May 12, 2016

East Turkestan: India Must Not Bow to Pressure from China


In an interview with India Times, Dolkun Isa, chairman of the executive committee of the World Uyghur Congress, has said India should speak up for the rights of repressed peoples. Isa had been given a visa to travel to India, which was later revoked when India appeared to bow to pressure from China. Isa said that while he understood that China was a major economic power, India “must find a balance between appeasing that country and supporting the right of activists”. He also noted that China has been using the pretense of the “war on terror” as a means to undermine human rights activism.


Below is an interview published by India Today:

Q: Indian government granted you a visa earlier but later cancelled it. What is the reason for this and did you apply for the visa again? Would you like to visit India?
Dolkun Isa: The reason was because of pressure from the Chinese government unfortunately. I did not re-apply. Yes, I would like to visit India if it is possible. India should speak up for the rights of repressed people like those in Uyghur, Tibet.

Q: Do you think India took this step under pressure from China? If yes, then what kind of pressure could be this?
Dolkun Isa: This seems to be the case as a number of other activists were also denied visas on suspicious grounds, but I shouldn't speculate too much. China is a major economic power and India must find a balance between appeasing that country and supporting the right of activists and others to get together to speak to one another.

Q: What do you think about India as a nation? Where does it stand in terms of international parameters and what are your expectations from this country?
Dolkun Isa: India has the largest democracy. There are major issues faced including massive poverty in some areas, but it seems that things have been steadily improving. In terms of my visa cancellation, it is unfortunate that I was unable to attend, but I am hoping that I might get to travel in the future. I am hopeful that the Uyghur people will maintain a good relationship with the Indian government and its people.

Q: You have been compared with Pakistani terrorist Azhar Masood. What do you have to say on this and do you consider Azhar as a terrorist?
Dolkun Isa: I have been labelled as a terrorist by China primarily as a means to delegitimise the human rights work that I do to support the Uyghur community. China often tries to link credible activists with violence. Since 9/11, China has used 'war on terror' as a justification for its repressive measures in East Turkestan and tries to get the rest of the international community to see all Uyghurs as violent. I have also rejected comparison or association to China’s recent veto by the UN Security Council Sanctions Committee on Pakistani militant leader, Masood Azhar.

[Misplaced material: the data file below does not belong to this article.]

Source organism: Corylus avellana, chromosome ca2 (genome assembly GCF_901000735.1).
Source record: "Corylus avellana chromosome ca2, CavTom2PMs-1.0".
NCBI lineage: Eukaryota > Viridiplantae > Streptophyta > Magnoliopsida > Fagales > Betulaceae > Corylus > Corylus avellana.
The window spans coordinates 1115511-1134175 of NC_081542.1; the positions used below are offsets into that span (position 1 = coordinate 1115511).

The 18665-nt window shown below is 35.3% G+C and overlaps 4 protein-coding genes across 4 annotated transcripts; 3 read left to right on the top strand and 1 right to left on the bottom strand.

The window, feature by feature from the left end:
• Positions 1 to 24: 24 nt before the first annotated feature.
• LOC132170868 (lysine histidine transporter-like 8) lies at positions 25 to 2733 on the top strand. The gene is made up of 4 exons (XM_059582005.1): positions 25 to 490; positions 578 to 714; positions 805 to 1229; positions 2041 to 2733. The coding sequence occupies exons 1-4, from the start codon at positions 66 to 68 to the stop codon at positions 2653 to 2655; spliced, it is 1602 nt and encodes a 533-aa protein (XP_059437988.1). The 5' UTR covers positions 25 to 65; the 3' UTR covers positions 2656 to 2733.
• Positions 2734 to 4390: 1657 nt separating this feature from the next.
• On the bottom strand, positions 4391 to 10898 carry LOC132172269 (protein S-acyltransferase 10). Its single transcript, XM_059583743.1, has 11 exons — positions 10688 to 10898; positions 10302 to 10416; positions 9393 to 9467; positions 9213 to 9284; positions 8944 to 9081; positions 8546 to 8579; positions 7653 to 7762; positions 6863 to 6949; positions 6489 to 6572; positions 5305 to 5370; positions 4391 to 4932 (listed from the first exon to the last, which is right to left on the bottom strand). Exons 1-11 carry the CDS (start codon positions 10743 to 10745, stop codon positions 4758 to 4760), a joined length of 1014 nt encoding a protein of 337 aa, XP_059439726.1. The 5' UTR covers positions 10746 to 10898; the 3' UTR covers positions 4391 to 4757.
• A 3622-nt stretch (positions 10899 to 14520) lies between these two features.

Q: China considers you as a terrorist and Interpol has issued Red Corner notice against you, your take on this?
Dolkun Isa: States are able to manipulate the Interpol system to their advantage. Take a look at this report:
If the Interpol notice was taken seriously, Germany would have acted on it, but this clearly shows the politicisation of the notice.

Q: Why are you are against the Chinese government and what are your main demands and for how long you will continue with this fight?
Dolkun Isa: I have been working on human rights activism since the 1980s during my time as a student in Urumqi. The reasons stem from my experience living under Chinese rule and speaking to others who have been oppressed by the government. I work so that these issues are recognised by the international community. The WUC works to promote the right of the Uyghur people to determine their political future through peaceful, non-violent and democratic means. We will continue with this struggle until the Uyghur community as a whole is treated fairly and justly.

Q: Tell us about your family details and important incidents of your life.
Dolkun Isa: I participated actively in the Uyghur Student Demonstrations in December 1985. Students' Science and Culture Union at the university in 1987 was founded by me and I also worked on programs to eliminate illiteracy and to promote science and to lead other students in East Turkestan.

I was the leader of the students demonstration on 15 June 1988 and was expelled from the university in September, 1988 after four months of house arrest and a six hour-long dialogue with government officials about the students' demands. Following this, I operated a small business and travelled to various cities in China and East Turkestan to collect information about the Chinese government's Uyghur policy between 1988 and 1990.

From 1990 to 1994, I learnt English and Turkish at Beijing Foreign Language University, and engaged in copying and distributing relevant Uyghur history books to the Uyghur community. In 1994, I was forced to leave China and fled to Turkey. From there, I made my way to Germany and am now a German citizen. I am married and have two children.